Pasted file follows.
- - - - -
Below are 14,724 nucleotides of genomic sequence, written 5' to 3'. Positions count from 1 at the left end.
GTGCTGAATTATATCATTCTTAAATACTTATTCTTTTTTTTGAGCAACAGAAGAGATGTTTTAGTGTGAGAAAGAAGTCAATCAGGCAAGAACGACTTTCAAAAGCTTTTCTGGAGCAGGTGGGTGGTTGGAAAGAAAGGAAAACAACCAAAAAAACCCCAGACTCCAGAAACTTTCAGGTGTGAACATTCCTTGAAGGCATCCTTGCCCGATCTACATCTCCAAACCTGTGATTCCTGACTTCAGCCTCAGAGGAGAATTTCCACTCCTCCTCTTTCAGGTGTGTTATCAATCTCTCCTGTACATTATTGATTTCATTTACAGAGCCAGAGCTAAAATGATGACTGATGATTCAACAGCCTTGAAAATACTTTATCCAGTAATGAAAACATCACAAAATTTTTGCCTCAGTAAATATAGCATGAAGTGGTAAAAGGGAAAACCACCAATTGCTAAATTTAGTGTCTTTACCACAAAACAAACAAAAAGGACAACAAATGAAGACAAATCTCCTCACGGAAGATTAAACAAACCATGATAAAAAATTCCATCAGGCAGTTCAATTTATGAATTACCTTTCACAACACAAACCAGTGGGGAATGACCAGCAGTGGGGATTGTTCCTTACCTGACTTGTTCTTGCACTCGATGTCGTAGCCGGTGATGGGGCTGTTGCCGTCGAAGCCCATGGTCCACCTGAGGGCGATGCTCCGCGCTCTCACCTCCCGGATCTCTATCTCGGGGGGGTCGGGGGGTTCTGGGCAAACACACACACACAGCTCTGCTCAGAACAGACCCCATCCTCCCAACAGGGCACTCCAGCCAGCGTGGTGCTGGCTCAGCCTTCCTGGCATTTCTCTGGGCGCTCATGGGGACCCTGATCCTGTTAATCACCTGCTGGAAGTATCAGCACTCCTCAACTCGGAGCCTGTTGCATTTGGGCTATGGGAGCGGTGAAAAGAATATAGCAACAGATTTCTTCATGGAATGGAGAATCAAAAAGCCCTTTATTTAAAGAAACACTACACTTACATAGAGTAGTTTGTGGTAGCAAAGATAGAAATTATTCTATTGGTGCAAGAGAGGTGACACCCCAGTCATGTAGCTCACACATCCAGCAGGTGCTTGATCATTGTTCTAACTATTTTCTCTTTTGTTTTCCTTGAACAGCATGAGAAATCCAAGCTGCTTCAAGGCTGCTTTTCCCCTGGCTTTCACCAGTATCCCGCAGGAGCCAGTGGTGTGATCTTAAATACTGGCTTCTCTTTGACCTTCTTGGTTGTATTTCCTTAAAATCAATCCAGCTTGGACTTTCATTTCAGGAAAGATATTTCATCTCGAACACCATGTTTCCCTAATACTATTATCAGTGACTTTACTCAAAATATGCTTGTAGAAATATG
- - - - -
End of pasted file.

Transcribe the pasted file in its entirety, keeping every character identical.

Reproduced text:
Below are 14,724 nucleotides of genomic sequence, written 5' to 3'. Positions count from 1 at the left end.
GTGCTGAATTATATCATTCTTAAATACTTATTCTTTTTTTTGAGCAACAGAAGAGATGTTTTAGTGTGAGAAAGAAGTCAATCAGGCAAGAACGACTTTCAAAAGCTTTTCTGGAGCAGGTGGGTGGTTGGAAAGAAAGGAAAACAACCAAAAAAACCCCAGACTCCAGAAACTTTCAGGTGTGAACATTCCTTGAAGGCATCCTTGCCCGATCTACATCTCCAAACCTGTGATTCCTGACTTCAGCCTCAGAGGAGAATTTCCACTCCTCCTCTTTCAGGTGTGTTATCAATCTCTCCTGTACATTATTGATTTCATTTACAGAGCCAGAGCTAAAATGATGACTGATGATTCAACAGCCTTGAAAATACTTTATCCAGTAATGAAAACATCACAAAATTTTTGCCTCAGTAAATATAGCATGAAGTGGTAAAAGGGAAAACCACCAATTGCTAAATTTAGTGTCTTTACCACAAAACAAACAAAAAGGACAACAAATGAAGACAAATCTCCTCACGGAAGATTAAACAAACCATGATAAAAAATTCCATCAGGCAGTTCAATTTATGAATTACCTTTCACAACACAAACCAGTGGGGAATGACCAGCAGTGGGGATTGTTCCTTACCTGACTTGTTCTTGCACTCGATGTCGTAGCCGGTGATGGGGCTGTTGCCGTCGAAGCCCATGGTCCACCTGAGGGCGATGCTCCGCGCTCTCACCTCCCGGATCTCTATCTCGGGGGGGTCGGGGGGTTCTGGGCAAACACACACACACAGCTCTGCTCAGAACAGACCCCATCCTCCCAACAGGGCACTCCAGCCAGCGTGGTGCTGGCTCAGCCTTCCTGGCATTTCTCTGGGCGCTCATGGGGACCCTGATCCTGTTAATCACCTGCTGGAAGTATCAGCACTCCTCAACTCGGAGCCTGTTGCATTTGGGCTATGGGAGCGGTGAAAAGAATATAGCAACAGATTTCTTCATGGAATGGAGAATCAAAAAGCCCTTTATTTAAAGAAACACTACACTTACATAGAGTAGTTTGTGGTAGCAAAGATAGAAATTATTCTATTGGTGCAAGAGAGGTGACACCCCAGTCATGTAGCTCACACATCCAGCAGGTGCTTGATCATTGTTCTAACTATTTTCTCTTTTGTTTTCCTTGAACAGCATGAGAAATCCAAGCTGCTTCAAGGCTGCTTTTCCCCTGGCTTTCACCAGTATCCCGCAGGAGCCAGTGGTGTGATCTTAAATACTGGCTTCTCTTTGACCTTCTTGGTTGTATTTCCTTAAAATCAATCCAGCTTGGACTTTCATTTCAGGAAAGATATTTCATCTCGAACACCATGTTTCCCTAATACTATTATCAGTGACTTTACTCAAAATATGCTTGTAGAAATATG